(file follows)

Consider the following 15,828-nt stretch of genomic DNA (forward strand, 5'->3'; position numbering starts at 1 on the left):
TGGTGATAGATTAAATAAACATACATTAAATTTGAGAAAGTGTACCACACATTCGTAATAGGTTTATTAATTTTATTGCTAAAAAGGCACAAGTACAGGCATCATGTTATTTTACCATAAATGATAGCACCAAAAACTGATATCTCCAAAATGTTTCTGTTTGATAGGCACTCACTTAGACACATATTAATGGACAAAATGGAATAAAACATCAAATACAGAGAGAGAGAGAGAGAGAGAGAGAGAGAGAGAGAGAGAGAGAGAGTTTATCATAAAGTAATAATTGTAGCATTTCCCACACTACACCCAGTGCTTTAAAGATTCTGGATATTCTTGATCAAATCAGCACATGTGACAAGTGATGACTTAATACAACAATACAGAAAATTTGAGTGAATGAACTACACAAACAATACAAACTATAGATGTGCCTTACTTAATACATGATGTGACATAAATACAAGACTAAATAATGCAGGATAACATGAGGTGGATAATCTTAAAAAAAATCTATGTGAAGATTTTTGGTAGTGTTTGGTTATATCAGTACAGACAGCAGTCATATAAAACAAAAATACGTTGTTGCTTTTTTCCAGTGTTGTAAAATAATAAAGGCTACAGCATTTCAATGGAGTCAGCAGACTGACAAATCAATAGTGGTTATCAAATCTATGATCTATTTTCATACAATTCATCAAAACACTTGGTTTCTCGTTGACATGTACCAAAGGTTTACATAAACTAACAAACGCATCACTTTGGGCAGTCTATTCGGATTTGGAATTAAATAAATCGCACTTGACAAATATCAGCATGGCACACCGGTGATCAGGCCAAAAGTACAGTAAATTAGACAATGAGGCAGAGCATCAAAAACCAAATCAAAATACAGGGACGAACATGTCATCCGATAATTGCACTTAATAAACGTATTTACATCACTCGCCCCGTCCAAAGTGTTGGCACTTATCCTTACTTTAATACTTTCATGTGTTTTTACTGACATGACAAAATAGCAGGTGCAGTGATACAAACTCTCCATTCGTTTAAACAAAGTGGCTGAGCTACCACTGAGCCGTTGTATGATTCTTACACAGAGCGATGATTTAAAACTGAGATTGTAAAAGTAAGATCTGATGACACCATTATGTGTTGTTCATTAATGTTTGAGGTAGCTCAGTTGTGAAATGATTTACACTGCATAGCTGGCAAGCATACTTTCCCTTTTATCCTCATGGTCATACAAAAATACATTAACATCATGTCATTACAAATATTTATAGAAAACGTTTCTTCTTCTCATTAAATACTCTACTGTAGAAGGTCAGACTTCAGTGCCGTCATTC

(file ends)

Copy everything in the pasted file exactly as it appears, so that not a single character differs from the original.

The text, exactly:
Consider the following 15,828-nt stretch of genomic DNA (forward strand, 5'->3'; position numbering starts at 1 on the left):
TGGTGATAGATTAAATAAACATACATTAAATTTGAGAAAGTGTACCACACATTCGTAATAGGTTTATTAATTTTATTGCTAAAAAGGCACAAGTACAGGCATCATGTTATTTTACCATAAATGATAGCACCAAAAACTGATATCTCCAAAATGTTTCTGTTTGATAGGCACTCACTTAGACACATATTAATGGACAAAATGGAATAAAACATCAAATACAGAGAGAGAGAGAGAGAGAGAGAGAGAGAGAGAGAGAGAGAGAGAGTTTATCATAAAGTAATAATTGTAGCATTTCCCACACTACACCCAGTGCTTTAAAGATTCTGGATATTCTTGATCAAATCAGCACATGTGACAAGTGATGACTTAATACAACAATACAGAAAATTTGAGTGAATGAACTACACAAACAATACAAACTATAGATGTGCCTTACTTAATACATGATGTGACATAAATACAAGACTAAATAATGCAGGATAACATGAGGTGGATAATCTTAAAAAAAATCTATGTGAAGATTTTTGGTAGTGTTTGGTTATATCAGTACAGACAGCAGTCATATAAAACAAAAATACGTTGTTGCTTTTTTCCAGTGTTGTAAAATAATAAAGGCTACAGCATTTCAATGGAGTCAGCAGACTGACAAATCAATAGTGGTTATCAAATCTATGATCTATTTTCATACAATTCATCAAAACACTTGGTTTCTCGTTGACATGTACCAAAGGTTTACATAAACTAACAAACGCATCACTTTGGGCAGTCTATTCGGATTTGGAATTAAATAAATCGCACTTGACAAATATCAGCATGGCACACCGGTGATCAGGCCAAAAGTACAGTAAATTAGACAATGAGGCAGAGCATCAAAAACCAAATCAAAATACAGGGACGAACATGTCATCCGATAATTGCACTTAATAAACGTATTTACATCACTCGCCCCGTCCAAAGTGTTGGCACTTATCCTTACTTTAATACTTTCATGTGTTTTTACTGACATGACAAAATAGCAGGTGCAGTGATACAAACTCTCCATTCGTTTAAACAAAGTGGCTGAGCTACCACTGAGCCGTTGTATGATTCTTACACAGAGCGATGATTTAAAACTGAGATTGTAAAAGTAAGATCTGATGACACCATTATGTGTTGTTCATTAATGTTTGAGGTAGCTCAGTTGTGAAATGATTTACACTGCATAGCTGGCAAGCATACTTTCCCTTTTATCCTCATGGTCATACAAAAATACATTAACATCATGTCATTACAAATATTTATAGAAAACGTTTCTTCTTCTCATTAAATACTCTACTGTAGAAGGTCAGACTTCAGTGCCGTCATTC